As another example, Kronquist et. al describe the challenges of aligning all the factors to “go all the way” and implement service design innovation. To create an innovative pharmacy required significant commitments amongst the pharmacy brand, the individual pharmacy owner, and the employees and customers.
What are your insights about initiating successful service design collaborations?
I’ve been exploring Kanban over the winter as part of my efforts to take control of my workload.
Kanban originates with the Toyota Manufacturing Systems. It is based on two simple principles:
- Visualize the work.
- Limit the work in progress.
What I find most valuable about Kanban is that it demands that you clarify what your work is, how it flows (or doesn’t), who informs your efforts, and who your efforts serve. It might be going too far to suggest that Kanban enables co-creation, but at least it escapes the dominant logic of individual psychology in its propositions for enabling work.
Check out the books and tools I’ve been playing with on on my Pinterest board:
Follow David’s board Kanban on Pinterest.
My own experiments with Kanban has been somewhat tentative to date, partially because I operate independently in my day job, and my tasks are not as standardized as those in software development or manufacturing, where Kanban is widely used.
Ian McCarthy posted a link to Ben Thompson’s interesting analysis What if Steve Ballmer Ran Apple?
As McCarthy points out strategic ambidexterity is a choice between short-term exploitation to maximize profit or longer-term exploration to create the future.
Strategy lessons in the technology sector can inform public-sector services. Organizations that aim to maximize and co-create value with clients and other stakeholders will have strong long-term prospects. The field of educational development, for example, wrestles with ambidexterity on a daily basis. Should one offer learning events that cut across an institution or should one dive deep into the situated mess of daily practices and look for ways to create value with communities in ways that matter most to people themselves over a longer time frame? These are wicked problems without easy answers, but, ultimately, I believe learning and development has better prospects if we situate ourselves with the clients we serve for the long haul.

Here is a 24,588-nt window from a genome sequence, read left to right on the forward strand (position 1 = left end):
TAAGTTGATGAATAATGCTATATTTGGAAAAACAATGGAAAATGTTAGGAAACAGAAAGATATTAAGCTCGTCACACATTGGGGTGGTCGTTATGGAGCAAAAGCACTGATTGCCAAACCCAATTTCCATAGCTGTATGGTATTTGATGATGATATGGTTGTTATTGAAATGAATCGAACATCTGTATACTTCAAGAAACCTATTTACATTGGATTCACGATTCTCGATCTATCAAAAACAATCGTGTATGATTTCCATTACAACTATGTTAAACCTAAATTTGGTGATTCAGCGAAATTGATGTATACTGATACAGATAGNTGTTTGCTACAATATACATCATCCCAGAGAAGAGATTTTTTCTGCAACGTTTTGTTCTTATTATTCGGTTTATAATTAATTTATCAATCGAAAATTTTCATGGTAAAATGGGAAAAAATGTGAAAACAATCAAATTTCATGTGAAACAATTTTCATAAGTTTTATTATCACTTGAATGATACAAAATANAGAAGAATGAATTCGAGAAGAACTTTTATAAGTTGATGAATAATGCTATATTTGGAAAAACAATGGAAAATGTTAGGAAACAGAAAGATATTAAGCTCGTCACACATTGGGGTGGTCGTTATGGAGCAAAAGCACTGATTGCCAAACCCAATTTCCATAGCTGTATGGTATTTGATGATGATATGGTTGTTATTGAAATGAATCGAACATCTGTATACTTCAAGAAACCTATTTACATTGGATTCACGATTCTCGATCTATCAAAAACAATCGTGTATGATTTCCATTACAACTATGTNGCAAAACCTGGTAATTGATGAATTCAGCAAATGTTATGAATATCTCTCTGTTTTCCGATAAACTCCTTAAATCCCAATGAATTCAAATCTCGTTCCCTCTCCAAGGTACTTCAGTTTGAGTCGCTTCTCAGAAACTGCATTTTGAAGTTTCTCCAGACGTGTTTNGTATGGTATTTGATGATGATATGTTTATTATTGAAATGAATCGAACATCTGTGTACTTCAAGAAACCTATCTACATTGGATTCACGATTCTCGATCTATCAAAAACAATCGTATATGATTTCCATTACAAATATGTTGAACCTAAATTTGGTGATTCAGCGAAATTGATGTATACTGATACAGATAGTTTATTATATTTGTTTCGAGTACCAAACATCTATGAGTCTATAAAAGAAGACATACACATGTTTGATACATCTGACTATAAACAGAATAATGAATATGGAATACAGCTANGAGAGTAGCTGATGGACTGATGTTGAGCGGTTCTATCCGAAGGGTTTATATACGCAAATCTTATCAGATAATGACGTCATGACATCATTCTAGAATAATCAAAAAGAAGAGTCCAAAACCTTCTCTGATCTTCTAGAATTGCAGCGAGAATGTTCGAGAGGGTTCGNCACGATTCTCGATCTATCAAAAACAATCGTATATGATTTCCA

As the fall semester approaches here in North America, I wanted to share some of my favourite books on teaching and learning in higher education and course and program planning for anyone who is returning to campus in a few weeks.
Here are 12 or my favourite titles that I think could help you with your teaching or planning.
What is your favourite book on teaching and learning in higher education, or in business or management education?
My consulting practice centres around User Experience Design (UX) and Service Design.
I’ve created a mural on Mural.ly to share my favorite resources on these area of practice. You are welcome to browse:
Here are three places your can start learning:
- Service Design Network. This organization connect service designers from around the world.
- Smashing Magazine. The UX Design section of Smashing Magazine regularly features useful posts on user experience design approaches.
- Service Design Tools. This collection of communication tools demonstrates the many ways you might represent the system you are aiming to create.